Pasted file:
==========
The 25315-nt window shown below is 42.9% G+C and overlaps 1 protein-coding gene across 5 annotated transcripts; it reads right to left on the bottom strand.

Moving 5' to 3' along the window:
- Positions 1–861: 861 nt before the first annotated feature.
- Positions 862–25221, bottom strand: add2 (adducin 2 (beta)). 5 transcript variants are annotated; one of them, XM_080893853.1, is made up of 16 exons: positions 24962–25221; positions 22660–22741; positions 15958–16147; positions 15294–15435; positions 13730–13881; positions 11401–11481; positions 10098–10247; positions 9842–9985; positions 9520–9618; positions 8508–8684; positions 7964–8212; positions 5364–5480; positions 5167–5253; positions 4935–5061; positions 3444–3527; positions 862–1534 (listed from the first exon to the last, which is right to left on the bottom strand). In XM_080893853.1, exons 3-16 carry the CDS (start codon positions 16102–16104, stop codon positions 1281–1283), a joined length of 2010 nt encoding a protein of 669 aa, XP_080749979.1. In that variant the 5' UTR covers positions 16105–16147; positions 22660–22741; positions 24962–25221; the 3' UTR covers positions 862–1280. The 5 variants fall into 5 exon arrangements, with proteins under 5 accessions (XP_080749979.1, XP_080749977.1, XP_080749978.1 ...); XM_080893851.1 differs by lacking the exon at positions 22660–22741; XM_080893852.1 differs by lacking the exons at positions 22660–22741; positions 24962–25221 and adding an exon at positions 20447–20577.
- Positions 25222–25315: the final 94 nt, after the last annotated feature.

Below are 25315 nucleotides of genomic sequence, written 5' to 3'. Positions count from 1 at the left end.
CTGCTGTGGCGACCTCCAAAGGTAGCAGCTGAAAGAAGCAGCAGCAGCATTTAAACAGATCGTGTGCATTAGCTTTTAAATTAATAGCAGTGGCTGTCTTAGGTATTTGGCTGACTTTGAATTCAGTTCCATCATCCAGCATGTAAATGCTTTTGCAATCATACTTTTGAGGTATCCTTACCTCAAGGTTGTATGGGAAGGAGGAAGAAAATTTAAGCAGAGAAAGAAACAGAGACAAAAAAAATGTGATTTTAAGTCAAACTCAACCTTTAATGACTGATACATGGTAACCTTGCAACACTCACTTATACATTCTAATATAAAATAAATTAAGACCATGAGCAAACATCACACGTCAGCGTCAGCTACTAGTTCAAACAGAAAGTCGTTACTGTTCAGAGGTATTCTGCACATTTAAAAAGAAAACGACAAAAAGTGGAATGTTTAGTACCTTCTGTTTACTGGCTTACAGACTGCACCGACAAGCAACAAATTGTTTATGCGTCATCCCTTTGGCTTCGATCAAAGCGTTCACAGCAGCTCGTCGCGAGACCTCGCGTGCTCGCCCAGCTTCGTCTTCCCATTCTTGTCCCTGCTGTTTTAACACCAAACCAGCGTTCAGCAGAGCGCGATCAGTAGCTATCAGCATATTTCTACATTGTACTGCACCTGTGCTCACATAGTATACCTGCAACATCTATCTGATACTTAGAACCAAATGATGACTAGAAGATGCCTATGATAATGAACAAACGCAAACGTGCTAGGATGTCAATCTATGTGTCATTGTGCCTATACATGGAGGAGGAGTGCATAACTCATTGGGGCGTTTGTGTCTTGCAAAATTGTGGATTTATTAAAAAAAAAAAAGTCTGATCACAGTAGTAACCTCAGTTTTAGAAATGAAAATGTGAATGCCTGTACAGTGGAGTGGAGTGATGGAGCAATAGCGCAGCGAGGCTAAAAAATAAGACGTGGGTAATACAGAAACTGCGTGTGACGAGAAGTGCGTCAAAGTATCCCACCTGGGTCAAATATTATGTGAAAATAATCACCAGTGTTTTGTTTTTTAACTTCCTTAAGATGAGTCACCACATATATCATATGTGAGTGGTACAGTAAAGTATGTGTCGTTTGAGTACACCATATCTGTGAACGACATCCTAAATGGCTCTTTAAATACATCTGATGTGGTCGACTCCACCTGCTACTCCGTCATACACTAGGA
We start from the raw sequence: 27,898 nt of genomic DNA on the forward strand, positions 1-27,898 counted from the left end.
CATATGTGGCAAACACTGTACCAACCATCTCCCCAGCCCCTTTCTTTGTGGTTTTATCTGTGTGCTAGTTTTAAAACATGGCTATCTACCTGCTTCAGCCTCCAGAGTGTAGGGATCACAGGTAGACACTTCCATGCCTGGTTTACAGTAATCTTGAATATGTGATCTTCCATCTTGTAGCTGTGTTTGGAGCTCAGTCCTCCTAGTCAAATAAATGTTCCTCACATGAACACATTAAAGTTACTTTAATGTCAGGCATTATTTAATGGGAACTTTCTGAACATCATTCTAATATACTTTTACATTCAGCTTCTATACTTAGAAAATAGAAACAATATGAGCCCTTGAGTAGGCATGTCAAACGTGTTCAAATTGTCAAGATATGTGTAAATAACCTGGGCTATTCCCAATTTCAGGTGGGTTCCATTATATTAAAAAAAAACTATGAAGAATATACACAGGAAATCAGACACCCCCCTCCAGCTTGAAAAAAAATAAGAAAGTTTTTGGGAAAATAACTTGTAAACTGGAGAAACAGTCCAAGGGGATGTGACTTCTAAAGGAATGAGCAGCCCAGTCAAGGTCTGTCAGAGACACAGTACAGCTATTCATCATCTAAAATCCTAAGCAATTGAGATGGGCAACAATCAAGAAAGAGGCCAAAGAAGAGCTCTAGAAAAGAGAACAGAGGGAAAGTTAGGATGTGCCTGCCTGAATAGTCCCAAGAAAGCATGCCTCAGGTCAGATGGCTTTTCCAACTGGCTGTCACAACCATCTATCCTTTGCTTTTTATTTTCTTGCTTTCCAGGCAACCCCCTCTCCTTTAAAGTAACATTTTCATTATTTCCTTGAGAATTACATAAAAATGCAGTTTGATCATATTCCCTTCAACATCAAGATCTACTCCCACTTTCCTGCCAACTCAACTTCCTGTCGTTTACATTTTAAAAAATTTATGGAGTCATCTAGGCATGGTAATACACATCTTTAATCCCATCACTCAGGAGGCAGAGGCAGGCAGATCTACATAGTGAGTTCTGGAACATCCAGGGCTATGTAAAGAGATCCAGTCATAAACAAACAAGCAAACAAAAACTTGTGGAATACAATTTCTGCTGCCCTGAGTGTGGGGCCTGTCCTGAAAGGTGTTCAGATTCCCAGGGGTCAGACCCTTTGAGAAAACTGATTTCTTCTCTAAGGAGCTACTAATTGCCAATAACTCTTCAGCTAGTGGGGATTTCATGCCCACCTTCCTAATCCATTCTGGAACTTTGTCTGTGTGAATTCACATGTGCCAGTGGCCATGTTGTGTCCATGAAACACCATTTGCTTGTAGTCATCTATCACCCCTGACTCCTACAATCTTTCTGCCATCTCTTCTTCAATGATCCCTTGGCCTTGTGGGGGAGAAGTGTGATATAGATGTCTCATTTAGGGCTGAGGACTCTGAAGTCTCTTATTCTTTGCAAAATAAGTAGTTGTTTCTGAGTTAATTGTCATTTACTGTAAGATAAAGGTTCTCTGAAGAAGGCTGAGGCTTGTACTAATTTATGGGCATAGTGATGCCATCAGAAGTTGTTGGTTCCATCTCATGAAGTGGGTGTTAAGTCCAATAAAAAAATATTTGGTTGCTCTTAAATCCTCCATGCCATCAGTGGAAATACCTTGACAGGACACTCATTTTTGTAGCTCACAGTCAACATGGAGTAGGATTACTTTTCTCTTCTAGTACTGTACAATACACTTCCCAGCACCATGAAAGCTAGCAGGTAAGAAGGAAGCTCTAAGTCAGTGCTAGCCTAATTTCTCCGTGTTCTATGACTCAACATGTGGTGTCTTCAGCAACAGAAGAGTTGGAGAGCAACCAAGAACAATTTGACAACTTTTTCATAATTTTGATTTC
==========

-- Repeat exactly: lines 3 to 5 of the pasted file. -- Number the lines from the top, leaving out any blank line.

- Positions 1–861: 861 nt before the first annotated feature.
- Positions 862–25221, bottom strand: add2 (adducin 2 (beta)). 5 transcript variants are annotated; one of them, XM_080893853.1, is made up of 16 exons: positions 24962–25221; positions 22660–22741; positions 15958–16147; positions 15294–15435; positions 13730–13881; positions 11401–11481; positions 10098–10247; positions 9842–9985; positions 9520–9618; positions 8508–8684; positions 7964–8212; positions 5364–5480; positions 5167–5253; positions 4935–5061; positions 3444–3527; positions 862–1534 (listed from the first exon to the last, which is right to left on the bottom strand). In XM_080893853.1, exons 3-16 carry the CDS (start codon positions 16102–16104, stop codon positions 1281–1283), a joined length of 2010 nt encoding a protein of 669 aa, XP_080749979.1. In that variant the 5' UTR covers positions 16105–16147; positions 22660–22741; positions 24962–25221; the 3' UTR covers positions 862–1280. The 5 variants fall into 5 exon arrangements, with proteins under 5 accessions (XP_080749979.1, XP_080749977.1, XP_080749978.1 ...); XM_080893851.1 differs by lacking the exon at positions 22660–22741; XM_080893852.1 differs by lacking the exons at positions 22660–22741; positions 24962–25221 and adding an exon at positions 20447–20577.
- Positions 25222–25315: the final 94 nt, after the last annotated feature.